Who "lists" species as threatened or endangered?
The United States Fish and Wildlife Service lists terrestrial and freshwater species, the National Marine Fisheries Service lists marine and anadromous (ex. salmon) species. The service determines whether to add a species to the federal list of threatened or endangered species through a strict listing program. Once listed the species is given the full range of protection granted under the Endangered Species Act of 1973, including prohibitions on killing, harming the species and their habitat.
What does "threatened" and "endangered" mean?
Endangered means that a species is in immediate danger of extinction and needs protection to survive. Threatened means a plant or animal species is likely to become endangered if it is not protected.
What should a landowner with western prairie fringed orchids on their property do?
Landowners in western Richland or eastern Ransom Counties that have Western prairie fringed orchids on their property are asked to implement the following practices to reduce orchid exposure to herbicides and other pesticides:

Ground Applications

  1. If plants can be covered with plastic (which should be opaque if the weather is sunny), no use buffer is necessary. Plastic that may contain pesticide residues may be disposed of in landfills.
  2. If the wind is blowing awayfrom any orchid sites, use the following buffers between sites of application and orchid plants:
    Wind Speed by Buffer Distance
    Wind speed (mph) Buffer
    3-7 20 yards
    7-10 10 yards
  3. If the wind is blowing toward the orchid sites from the field, a 40 yard buffer is adequate.

Aerial Applications:

  • If plants can be covered with plastic (which should be opaque if the weather is sunny), no buffer is necessary. Plastic that may contain clopyralid residues may be disposed of in landfills.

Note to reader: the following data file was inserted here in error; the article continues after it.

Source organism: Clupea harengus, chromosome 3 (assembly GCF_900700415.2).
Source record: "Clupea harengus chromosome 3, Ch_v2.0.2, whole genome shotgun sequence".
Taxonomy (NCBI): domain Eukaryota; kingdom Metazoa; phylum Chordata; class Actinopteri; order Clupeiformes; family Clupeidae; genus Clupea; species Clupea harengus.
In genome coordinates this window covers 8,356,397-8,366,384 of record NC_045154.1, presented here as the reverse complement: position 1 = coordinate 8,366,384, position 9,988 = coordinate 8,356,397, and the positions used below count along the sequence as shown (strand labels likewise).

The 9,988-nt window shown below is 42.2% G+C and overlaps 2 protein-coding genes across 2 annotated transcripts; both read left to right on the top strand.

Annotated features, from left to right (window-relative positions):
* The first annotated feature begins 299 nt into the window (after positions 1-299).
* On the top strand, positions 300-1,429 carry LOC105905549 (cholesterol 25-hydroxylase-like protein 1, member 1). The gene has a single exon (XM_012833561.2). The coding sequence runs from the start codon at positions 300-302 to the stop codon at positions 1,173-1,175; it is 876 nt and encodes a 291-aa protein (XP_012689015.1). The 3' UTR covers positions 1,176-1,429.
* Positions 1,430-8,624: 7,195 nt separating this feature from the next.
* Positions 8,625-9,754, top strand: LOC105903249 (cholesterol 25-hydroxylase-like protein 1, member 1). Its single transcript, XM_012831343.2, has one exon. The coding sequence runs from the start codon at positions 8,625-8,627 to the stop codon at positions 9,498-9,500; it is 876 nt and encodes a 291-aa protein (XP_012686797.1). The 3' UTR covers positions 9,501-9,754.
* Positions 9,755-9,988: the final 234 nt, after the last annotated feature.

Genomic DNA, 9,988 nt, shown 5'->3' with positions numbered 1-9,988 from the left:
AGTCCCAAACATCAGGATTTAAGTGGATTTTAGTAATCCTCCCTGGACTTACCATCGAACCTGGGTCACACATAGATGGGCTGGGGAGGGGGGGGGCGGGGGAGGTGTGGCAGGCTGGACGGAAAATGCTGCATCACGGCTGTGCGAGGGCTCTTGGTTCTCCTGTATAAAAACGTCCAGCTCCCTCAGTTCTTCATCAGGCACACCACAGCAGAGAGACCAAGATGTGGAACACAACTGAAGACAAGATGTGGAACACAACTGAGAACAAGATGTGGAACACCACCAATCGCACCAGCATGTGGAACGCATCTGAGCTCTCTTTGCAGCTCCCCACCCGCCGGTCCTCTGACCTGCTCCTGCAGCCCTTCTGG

• If there is a foliated shelterbelt or other vegetation higher than twice the aircraft spray height between the application site and the orchid site, the buffer size may be reduced by one‑half of the recommendations below.
  • If the wind is blowing away from the orchid sites, use a 100 yard buffer.
  • If the wind is blowing towards the orchid sites:
    1. Keep a 2 mile buffer from orchid sites, or
    2. Adjust droplet size to BCPC 'coarse' (volume median diameter >370 microns) and keep a 250 yard buffer from orchid sites, or
    3. Apply by ground application equipment and keep a 40 yard buffer from orchid sites.

Growers affected by these recommendations (i.e., within 1/2 mile of orchid sites) and who use any pesticides near orchids are requested to observe orchids periodically throughout the growing season and report anything that looks adverse, even if not apparently due to pesticides, to the Fish and Wildlife Service or the North Dakota Department of Agriculture.

All other conditions, precautions, and restrictions on the pesticide labeling including endangered species bulletins must still be followed.

For more information, contact:

  • Jerry Sauter
    ND Department of Agriculture
    600 E Boulevard Dept 602
    Bismarck ND 58505-0020
    Phone: (701) 328-2980
    FAX: (701) 328-4567
    Email: jdsauter@nd.gov